Words On Words

Originally published on Monday, December 8, 2003 in The Miami Herald

Book's form matches message: Keep it simple


The Simplicity Survival Handbook. Bill Jensen. Basic Books. 312 pages. $17.95

We may admire complexity, but we love clarity. Subtlety and ambiguity can be clever, but when you're on the receiving end, you're apt to be frustrated and less efficient -- especially in business.

Consultant and author Bill Jensen conducted a detailed study of how employees cope with intra-company communications and other issues, concluding that simplicity equals clarity equals effectiveness. In this context, complexity is often a waste of time.


Furthermore, many of the e-mail memos and meeting reminders we receive can be safely ignored at no risk to the organization or the employee. Jensen writes: ``Companies are communicating a lot more, but little of it truly helps employees make informed decisions. It is disheartening to see how few companies work backward from the needs of their employees. Almost none of the utility and usefulness of corporate communication is driven by employee needs. It's almost entirely based upon senior executive's views of what's needed.

``Employees who use a proactive strategy to reduce what they pay attention to report an increased ability to work on what matters with no significant decrease in loyalty or understanding of company priorities. Once they understood their company's or department's priorities, they felt comfortable ignoring a lot of company e-mails, notices, broadcasts -- even skipping mandatory all-hands meetings. If you rely mainly on your manager and your company to filter noise for you, and direct you to what's important, you will pay attention to more, not less. Bottom line: It pays to ignore more.''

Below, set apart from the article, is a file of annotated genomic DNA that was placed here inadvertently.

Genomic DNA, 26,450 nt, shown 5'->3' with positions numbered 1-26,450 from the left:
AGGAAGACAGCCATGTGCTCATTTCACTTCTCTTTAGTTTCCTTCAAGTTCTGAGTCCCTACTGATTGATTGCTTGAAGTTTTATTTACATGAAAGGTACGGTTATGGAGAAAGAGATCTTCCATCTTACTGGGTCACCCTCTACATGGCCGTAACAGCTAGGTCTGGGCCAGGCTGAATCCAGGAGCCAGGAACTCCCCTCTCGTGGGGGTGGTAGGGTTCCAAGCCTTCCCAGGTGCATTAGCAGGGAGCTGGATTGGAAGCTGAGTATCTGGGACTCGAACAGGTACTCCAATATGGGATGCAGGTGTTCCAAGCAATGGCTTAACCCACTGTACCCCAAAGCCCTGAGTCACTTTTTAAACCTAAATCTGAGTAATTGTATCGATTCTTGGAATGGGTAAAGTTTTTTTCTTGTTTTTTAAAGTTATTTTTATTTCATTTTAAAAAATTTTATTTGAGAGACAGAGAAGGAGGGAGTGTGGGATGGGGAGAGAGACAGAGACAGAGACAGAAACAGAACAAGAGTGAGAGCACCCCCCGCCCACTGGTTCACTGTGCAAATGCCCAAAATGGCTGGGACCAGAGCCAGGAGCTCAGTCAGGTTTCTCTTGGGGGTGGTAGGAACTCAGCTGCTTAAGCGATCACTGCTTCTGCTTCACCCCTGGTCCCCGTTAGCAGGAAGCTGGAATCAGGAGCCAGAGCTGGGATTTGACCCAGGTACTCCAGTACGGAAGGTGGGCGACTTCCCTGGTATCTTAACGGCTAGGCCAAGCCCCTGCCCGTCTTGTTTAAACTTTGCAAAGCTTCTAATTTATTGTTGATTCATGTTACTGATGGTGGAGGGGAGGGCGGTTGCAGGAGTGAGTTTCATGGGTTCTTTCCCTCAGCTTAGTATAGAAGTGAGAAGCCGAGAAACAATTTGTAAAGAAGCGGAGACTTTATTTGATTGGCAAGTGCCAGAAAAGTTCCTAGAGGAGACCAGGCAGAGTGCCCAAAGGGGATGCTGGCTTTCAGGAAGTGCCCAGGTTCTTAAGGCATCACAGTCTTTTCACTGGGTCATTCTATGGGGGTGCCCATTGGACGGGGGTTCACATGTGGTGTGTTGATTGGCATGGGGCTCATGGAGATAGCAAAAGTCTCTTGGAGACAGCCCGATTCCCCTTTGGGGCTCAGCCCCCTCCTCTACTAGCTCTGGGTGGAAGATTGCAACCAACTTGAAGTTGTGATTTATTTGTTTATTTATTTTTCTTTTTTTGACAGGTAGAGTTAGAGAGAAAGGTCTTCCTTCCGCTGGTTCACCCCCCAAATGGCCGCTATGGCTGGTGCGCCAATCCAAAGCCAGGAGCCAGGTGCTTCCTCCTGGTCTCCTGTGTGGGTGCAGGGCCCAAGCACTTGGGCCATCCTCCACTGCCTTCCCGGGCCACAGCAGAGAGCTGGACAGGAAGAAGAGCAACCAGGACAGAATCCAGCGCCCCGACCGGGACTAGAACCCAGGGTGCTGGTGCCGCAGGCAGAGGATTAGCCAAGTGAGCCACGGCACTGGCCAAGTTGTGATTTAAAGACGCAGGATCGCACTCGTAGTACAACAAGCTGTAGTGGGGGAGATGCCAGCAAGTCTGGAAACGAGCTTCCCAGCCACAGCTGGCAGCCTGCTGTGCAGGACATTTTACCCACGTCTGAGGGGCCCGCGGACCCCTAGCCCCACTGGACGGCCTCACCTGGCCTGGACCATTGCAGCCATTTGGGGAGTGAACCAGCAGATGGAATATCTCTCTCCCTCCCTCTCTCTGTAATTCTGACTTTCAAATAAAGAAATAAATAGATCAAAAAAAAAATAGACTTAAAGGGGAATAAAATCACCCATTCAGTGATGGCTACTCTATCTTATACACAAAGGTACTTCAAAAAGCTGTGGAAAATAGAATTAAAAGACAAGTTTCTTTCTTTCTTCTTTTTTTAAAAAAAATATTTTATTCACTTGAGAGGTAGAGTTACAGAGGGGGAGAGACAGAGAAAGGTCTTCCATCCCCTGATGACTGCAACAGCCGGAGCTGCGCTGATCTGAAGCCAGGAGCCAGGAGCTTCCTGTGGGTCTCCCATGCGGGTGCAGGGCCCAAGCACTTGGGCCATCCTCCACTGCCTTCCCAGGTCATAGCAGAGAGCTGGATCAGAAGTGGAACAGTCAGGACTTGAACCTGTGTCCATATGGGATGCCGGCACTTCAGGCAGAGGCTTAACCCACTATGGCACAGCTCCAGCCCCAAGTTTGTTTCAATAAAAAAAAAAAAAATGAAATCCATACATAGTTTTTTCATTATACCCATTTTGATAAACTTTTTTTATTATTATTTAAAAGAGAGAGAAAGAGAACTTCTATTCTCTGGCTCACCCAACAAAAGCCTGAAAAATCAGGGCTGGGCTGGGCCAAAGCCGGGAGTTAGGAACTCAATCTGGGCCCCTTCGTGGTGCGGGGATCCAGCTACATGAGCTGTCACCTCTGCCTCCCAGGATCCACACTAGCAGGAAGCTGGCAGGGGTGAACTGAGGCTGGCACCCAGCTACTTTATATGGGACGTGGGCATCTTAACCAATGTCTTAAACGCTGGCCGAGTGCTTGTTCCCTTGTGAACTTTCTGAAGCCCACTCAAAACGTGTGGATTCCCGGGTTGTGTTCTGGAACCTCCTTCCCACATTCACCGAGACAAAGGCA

Jensen's ideas are presented in a cleanly designed, intelligently organized volume. It's astonishingly well grounded. Most books of this type seem to be aimed at citizens of parallel dimensions and are not useful to those of us living and working here on Earth-Prime.

Clearly, the author has fought his share of corporate battles -- large and small -- and learned how to survive and thrive. Hardly Machiavellian, Jensen is disinclined toward power plays and plots, but favors the prevention of needless work and wasted time. This extends to dealing with managers, colleagues, careers, goals, budgets, projects, performance appraisals, tools, training and more.

And true to his agenda of simplification, Jensen suggests that readers pick only three or four chapters to concentrate on, eschewing the rest.

He also has a website ( www.simplerwork.com) with several sample chapters and other tools, though he requires registration that captures users' e-mail addresses.

Overall, The Simplicity Survival Handbook is an impressive and intelligent tool for office drones who care enough to refine their craft and astute managers who want to support the idea of working smarter.











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